Eastern Mediterranean to North-Eastern Africa and Arabian Peninsula, and is represented here by two of the three known species from various localities. The phylogeny recovered doriae- and walckenaeri-group as sister clades with highest support. Their divergence is estimated around 36 MA (95% HPD of 26-48) (Fig. 5), roughly in accordance with the closing of the Turgai Strait (30 MA) that acted as a barrier for most terrestrial biota between the eastern and western Palearctic (Sanmartín et al., 2001). We hypothesize this event to have played a role in diversification of the doriae- and walckenaeri-group, which could not be tested in the absence of most Asian representatives of the doriae-group.

4. CONCLUSIONS





This study is the first to comprehensively tackle the phylogenetic relationships within the large spider family Sparassidae, including its major subfamilies and to investigate further placement and groupings within the RTA-clade. It also provides systematic insight into one of the largest Sparassidae genus Eusparassus. For the sheer number of species and genera, our results are a starting point for future research on this conspicuous group of spiders. 1) ‘Laterigradae’ (Sparassidae, Thomisidae, Philodromidae and Selenopidae) is not recognised as a monophyletic group. Sparassidae is recovered as sister to the rest of the RTA-clade members. Our data also suggests Dionycha to be a polyphyletic ensemble.

2) The family Sparassidae and the subfamilies Sparianthinae, Heteropodinae sensu stricto, Palystinae and Deleninae are supported as monophyletic and Sparianthinae are recovered as sister to all other Sparassidae. Sparassinae appeared to be a polyphyletic group. The currently available morphological characters for the classification of Sparassidae generally seem to apply.

3) Eusparassinae is not resolved as a monophyletic group. The branch of the “African clade” consisting of Carparachne, cf. Microrchestris, Leucorchestris and Palystella comprise morphologically similar genera endemic to southern Africa. At this point, our result suffices to erect a new subfamily for this group or exclude them from Eusparassinae. Eusparassus might not be closely related to the African clade genera and if this is further supported, Eusparassinae has to be considered monotypic.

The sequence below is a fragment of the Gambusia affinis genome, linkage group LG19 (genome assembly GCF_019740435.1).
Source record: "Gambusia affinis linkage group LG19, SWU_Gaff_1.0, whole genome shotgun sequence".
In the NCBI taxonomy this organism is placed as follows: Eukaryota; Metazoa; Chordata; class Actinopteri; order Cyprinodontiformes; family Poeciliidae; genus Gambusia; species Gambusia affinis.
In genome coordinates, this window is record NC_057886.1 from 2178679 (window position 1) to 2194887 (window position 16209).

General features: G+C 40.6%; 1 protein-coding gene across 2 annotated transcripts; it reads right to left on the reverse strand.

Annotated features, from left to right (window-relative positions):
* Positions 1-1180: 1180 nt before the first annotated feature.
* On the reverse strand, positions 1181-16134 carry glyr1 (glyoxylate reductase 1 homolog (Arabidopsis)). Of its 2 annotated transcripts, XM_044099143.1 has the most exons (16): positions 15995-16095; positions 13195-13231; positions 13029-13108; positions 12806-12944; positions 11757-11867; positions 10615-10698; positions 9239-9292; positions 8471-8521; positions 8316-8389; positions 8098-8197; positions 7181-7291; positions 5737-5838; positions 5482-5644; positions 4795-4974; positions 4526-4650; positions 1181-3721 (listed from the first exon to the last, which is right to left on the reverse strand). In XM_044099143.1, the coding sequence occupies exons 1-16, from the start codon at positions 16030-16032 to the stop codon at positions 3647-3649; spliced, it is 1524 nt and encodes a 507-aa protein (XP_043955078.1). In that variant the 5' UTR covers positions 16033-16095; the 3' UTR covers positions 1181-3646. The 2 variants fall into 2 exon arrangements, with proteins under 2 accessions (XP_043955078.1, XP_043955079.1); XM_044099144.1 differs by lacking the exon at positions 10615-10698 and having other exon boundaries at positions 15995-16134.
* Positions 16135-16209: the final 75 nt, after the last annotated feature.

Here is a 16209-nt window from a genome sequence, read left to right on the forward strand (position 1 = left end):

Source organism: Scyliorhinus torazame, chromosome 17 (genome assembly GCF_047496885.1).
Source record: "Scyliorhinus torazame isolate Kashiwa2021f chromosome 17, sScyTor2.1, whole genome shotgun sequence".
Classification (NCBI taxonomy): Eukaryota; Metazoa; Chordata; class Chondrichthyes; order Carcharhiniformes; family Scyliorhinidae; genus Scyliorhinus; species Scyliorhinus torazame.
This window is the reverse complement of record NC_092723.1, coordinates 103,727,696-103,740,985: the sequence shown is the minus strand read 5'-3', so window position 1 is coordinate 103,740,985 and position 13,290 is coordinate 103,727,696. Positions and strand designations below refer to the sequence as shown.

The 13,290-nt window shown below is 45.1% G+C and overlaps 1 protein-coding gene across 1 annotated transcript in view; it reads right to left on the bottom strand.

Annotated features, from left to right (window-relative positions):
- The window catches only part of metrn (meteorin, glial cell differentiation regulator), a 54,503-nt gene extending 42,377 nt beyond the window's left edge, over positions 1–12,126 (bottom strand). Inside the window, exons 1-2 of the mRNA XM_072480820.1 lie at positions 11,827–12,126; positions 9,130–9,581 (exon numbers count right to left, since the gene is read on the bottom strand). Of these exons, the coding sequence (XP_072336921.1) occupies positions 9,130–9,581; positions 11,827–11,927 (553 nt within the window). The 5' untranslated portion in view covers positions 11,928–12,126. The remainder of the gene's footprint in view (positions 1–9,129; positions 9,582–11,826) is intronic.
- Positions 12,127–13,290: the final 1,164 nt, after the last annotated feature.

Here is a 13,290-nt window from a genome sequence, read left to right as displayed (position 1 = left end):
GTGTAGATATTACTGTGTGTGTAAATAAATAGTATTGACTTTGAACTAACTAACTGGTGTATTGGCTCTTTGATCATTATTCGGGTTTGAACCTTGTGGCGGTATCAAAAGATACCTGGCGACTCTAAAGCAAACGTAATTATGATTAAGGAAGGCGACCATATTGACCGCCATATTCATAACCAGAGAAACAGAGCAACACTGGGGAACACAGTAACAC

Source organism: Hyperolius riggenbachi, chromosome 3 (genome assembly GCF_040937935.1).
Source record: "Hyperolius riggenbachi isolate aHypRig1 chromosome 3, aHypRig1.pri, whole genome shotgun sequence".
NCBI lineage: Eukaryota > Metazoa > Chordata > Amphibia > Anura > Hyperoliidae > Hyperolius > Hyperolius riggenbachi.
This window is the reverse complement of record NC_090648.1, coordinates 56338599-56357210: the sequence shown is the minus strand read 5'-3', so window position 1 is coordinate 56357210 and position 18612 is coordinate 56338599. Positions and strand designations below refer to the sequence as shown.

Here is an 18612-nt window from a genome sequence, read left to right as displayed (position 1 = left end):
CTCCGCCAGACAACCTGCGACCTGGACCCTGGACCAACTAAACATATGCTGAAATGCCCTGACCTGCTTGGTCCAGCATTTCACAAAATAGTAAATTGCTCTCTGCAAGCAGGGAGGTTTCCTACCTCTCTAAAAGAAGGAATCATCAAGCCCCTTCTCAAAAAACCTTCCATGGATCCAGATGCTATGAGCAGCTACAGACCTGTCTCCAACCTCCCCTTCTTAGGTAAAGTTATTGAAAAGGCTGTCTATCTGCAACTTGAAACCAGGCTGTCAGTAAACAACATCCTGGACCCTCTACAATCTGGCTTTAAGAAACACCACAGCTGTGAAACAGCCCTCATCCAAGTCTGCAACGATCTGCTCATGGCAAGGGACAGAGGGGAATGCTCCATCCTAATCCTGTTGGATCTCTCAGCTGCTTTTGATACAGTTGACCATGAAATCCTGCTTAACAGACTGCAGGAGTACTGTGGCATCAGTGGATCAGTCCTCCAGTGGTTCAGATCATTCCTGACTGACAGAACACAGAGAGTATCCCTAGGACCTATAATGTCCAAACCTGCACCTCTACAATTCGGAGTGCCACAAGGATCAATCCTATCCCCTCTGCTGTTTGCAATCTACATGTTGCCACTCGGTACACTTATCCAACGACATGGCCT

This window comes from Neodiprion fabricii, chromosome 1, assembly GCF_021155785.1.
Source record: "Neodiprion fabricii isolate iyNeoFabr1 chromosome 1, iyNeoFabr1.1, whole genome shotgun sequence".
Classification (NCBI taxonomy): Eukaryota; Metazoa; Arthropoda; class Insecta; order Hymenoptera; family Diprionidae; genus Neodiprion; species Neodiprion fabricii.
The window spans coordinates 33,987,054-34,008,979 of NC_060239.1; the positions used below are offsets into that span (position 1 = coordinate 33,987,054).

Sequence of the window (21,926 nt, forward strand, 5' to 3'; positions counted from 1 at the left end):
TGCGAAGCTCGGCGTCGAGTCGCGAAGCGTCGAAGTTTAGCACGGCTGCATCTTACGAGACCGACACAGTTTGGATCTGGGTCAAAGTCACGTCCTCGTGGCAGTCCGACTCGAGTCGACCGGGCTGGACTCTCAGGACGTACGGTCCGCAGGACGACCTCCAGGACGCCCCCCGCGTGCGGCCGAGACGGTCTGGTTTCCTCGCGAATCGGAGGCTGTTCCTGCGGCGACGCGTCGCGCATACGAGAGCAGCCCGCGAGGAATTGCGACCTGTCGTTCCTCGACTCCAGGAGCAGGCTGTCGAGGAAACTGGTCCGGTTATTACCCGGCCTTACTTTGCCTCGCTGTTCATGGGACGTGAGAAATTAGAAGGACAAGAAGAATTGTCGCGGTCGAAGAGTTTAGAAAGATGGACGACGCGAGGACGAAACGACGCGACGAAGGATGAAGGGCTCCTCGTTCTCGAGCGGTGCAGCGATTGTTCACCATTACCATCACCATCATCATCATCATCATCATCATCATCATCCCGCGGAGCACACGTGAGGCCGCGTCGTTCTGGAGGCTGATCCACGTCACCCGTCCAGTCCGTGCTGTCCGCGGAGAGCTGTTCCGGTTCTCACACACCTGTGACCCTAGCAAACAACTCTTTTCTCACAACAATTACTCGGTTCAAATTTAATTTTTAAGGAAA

Results: chapter 3.3: Molecular phylogeny

4) Eusparassus is recovered as monophyletic with Cercetius perezi nested within the group. The monophyly of the dufouri-, doriae- and walckenaeri- group are well supported, while a tuckerigroup is not recovered. The doriae- and walckenaeri-group were found as sister groups and both likely sister to the dufouri-group.

5) Sparassidae separated from the other RTA-clade families around 186 MA, and early diverged into Sparianthinae and Non-Sparianthinae (163 MA; Fig. 4). Further divergence happened much later (106–97 MA; Figs 4-5), but surprisingly rapidly in the Non-Sparianthinae.

5. Acknowledgments

Financial support for this research was provided partially by the Senckenberg Research Institute and “Paul Ungerer-Stiftung”. MM received support from the SYNTHESYS Project (http://www.synthesys.info/), which is financed by the European Community Research Infrastructure Action under the FP7 "Capacities" Program to visit MRAC (Tervuren) collection.

Participation of MM in the “Phylogenetic Systematics and Molecular Dating course” at the Natural History Museum of Denmark, was financially supported by EDIT (European Distributed Institute of Taxonomy) and the Senckenberg Research Institute. MM is very thankful to all teachers of the course in particular Dr Nikolaj Scharff (University of Copenhagen). The staff of the Grunelius-Möllgaard Laboratory (Senckenberg Research Institute) are acknowledged for lab support. We are thankful to Dr Tilman Alpermann (SMF) for his kind assistance during running computational analyses. The fresh tissues of spiders and permission to extract DNA were obtained from colleagues around the world for that we are very grateful: Tharina Bird (Windhoek), Martin Forman (Prague), Charles R. Haddad (Bloemfontein), Arnaud Henrard (Tervuren), Sérgio Henriques (Lisbon), Siegfried Huber (Oberuhldingen), Vladimír Hula (Brno), Rudy Jocqué (MRAC Tervuren), František Kovařík (Prague), Kadir B. Kunt (Ankara), Dirk Kunz (Frankfurt am Main) and Vláďa Trailin (Hradec Králové). Cristina A. Rheims assisted in the identification of the New World Sparassidae. Majid Moradmand is a PhD student of the Goethe University, Frankfurt am Main. Dr Mike Rix (Western Australian Museum, Perth) is thanked for helping improve the English, as well as providing a thorough review, along with Dr Ingi Agnarsson (University of Vermont). This study is a part of MM’s PhD programme conducted at the Senckenberg Research Institute which is financially supported by the Ministry of Science, Research and Technology of Iran, which is greatly acknowledged.

–  –  –

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Results: chapter 3.3: Molecular phylogeny